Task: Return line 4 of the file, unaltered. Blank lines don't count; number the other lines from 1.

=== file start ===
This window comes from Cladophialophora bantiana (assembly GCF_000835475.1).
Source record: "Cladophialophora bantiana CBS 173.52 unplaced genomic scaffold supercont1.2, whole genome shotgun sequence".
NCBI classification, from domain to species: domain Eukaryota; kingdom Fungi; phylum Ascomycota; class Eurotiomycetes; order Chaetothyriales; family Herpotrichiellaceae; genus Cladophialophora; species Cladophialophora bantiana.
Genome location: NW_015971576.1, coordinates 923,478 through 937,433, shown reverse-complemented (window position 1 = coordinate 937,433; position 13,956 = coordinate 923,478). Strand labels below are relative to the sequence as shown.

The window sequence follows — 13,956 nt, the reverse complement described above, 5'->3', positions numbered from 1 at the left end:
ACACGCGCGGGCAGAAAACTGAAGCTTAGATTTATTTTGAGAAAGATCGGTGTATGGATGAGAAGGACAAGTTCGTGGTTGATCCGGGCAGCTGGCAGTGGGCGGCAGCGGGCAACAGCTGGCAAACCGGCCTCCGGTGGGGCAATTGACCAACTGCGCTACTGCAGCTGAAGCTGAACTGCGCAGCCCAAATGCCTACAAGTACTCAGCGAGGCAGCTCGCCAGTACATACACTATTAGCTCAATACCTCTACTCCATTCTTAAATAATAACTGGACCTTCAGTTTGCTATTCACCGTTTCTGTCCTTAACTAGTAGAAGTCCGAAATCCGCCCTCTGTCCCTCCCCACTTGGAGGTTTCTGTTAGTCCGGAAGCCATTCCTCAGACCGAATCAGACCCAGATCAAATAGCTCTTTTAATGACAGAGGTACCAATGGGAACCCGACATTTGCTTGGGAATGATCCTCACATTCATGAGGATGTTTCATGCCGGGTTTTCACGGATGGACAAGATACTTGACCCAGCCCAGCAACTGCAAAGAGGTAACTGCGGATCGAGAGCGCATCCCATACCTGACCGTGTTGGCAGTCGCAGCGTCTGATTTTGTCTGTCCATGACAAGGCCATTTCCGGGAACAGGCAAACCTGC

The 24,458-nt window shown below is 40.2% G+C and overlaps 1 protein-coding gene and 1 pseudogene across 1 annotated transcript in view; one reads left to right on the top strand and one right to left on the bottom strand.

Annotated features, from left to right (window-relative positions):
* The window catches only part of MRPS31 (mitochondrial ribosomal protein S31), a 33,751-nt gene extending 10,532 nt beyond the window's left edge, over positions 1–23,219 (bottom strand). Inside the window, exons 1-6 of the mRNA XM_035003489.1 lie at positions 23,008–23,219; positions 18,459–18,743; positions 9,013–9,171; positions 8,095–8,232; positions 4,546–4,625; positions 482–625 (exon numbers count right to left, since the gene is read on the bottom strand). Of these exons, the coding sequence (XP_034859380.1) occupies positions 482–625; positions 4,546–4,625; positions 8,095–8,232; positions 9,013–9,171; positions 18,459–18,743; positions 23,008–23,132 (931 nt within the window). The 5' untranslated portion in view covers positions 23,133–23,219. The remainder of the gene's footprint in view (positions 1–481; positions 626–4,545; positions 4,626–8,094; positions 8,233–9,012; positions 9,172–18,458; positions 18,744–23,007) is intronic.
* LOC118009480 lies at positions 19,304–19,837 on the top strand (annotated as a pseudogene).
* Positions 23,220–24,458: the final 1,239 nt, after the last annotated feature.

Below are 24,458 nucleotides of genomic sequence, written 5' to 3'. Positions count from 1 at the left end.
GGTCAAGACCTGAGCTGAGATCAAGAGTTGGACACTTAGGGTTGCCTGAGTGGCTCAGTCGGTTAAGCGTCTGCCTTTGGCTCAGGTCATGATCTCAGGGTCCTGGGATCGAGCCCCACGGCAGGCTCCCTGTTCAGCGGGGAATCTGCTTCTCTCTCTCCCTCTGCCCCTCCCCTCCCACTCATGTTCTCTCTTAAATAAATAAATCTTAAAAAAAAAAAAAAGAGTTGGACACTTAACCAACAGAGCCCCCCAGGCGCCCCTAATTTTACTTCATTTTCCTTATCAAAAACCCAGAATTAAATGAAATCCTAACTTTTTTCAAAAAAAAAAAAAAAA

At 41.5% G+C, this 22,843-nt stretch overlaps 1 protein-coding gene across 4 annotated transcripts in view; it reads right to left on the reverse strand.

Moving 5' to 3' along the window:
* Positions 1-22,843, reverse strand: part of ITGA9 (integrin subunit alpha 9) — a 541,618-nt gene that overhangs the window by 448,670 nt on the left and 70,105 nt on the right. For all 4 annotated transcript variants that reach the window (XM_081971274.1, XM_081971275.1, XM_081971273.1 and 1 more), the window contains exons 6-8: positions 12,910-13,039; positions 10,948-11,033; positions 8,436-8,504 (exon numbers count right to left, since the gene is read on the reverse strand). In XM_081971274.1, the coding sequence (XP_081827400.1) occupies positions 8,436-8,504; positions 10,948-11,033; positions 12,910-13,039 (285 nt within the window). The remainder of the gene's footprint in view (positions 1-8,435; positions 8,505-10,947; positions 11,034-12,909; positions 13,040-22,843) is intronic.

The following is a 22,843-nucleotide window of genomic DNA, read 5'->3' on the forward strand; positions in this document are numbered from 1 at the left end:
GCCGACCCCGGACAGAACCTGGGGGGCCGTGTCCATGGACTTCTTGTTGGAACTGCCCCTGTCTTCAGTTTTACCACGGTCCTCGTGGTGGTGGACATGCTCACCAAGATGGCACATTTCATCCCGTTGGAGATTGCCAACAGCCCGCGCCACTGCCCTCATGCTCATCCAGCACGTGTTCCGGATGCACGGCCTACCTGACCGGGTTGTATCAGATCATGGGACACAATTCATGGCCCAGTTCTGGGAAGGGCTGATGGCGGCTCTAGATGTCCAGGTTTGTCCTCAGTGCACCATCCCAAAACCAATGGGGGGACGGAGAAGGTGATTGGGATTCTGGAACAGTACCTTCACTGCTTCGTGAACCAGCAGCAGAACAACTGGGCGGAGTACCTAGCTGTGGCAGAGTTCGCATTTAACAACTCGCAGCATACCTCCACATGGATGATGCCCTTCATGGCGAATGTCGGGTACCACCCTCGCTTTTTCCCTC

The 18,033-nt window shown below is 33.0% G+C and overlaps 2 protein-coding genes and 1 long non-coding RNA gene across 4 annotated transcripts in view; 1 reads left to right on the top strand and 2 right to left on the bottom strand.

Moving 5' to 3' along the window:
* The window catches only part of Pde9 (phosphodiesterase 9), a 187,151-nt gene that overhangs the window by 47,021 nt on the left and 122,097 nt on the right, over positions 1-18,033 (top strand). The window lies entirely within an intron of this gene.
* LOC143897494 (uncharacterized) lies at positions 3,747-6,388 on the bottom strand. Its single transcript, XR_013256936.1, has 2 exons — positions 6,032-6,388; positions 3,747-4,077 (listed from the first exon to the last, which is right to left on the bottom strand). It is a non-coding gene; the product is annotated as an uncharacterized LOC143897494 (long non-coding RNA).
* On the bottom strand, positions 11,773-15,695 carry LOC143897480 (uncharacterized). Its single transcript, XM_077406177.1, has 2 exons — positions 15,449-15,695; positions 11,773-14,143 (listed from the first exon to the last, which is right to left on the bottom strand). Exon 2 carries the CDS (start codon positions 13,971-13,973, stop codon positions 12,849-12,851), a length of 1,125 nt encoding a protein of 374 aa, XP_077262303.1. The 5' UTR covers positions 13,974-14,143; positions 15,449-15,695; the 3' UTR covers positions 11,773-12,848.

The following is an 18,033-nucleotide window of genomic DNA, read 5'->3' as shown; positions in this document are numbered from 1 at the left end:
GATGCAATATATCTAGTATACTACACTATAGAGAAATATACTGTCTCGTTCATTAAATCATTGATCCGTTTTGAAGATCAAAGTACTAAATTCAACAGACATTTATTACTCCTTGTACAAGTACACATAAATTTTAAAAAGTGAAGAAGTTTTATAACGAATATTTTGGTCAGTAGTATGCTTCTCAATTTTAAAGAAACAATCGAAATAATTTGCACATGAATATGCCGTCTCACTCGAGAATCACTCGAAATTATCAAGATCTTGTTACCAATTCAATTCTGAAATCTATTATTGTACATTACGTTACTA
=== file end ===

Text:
Genome location: NW_015971576.1, coordinates 923,478 through 937,433, shown reverse-complemented (window position 1 = coordinate 937,433; position 13,956 = coordinate 923,478). Strand labels below are relative to the sequence as shown.